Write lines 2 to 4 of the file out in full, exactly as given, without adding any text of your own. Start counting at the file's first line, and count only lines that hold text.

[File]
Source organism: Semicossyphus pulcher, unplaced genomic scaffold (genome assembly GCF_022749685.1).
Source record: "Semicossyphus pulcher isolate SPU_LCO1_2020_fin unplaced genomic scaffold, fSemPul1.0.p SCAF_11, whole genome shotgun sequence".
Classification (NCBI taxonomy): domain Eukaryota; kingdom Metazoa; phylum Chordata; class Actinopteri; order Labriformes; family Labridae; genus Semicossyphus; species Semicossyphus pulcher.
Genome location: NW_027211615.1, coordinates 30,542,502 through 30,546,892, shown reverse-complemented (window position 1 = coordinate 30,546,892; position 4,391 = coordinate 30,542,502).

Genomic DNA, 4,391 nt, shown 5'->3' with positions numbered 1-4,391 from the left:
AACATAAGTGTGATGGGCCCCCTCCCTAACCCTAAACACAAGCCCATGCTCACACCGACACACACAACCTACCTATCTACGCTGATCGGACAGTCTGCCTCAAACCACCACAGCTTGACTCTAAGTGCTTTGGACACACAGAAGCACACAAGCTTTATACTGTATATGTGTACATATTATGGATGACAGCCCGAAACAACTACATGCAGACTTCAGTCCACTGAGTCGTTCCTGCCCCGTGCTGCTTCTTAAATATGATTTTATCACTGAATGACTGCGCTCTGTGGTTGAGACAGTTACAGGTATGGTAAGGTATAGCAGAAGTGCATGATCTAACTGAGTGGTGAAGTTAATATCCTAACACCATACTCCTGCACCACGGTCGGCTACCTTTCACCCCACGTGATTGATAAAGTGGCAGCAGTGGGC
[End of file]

Source record: "Semicossyphus pulcher isolate SPU_LCO1_2020_fin unplaced genomic scaffold, fSemPul1.0.p SCAF_11, whole genome shotgun sequence".
Classification (NCBI taxonomy): domain Eukaryota; kingdom Metazoa; phylum Chordata; class Actinopteri; order Labriformes; family Labridae; genus Semicossyphus; species Semicossyphus pulcher.
Genome location: NW_027211615.1, coordinates 30,542,502 through 30,546,892, shown reverse-complemented (window position 1 = coordinate 30,546,892; position 4,391 = coordinate 30,542,502).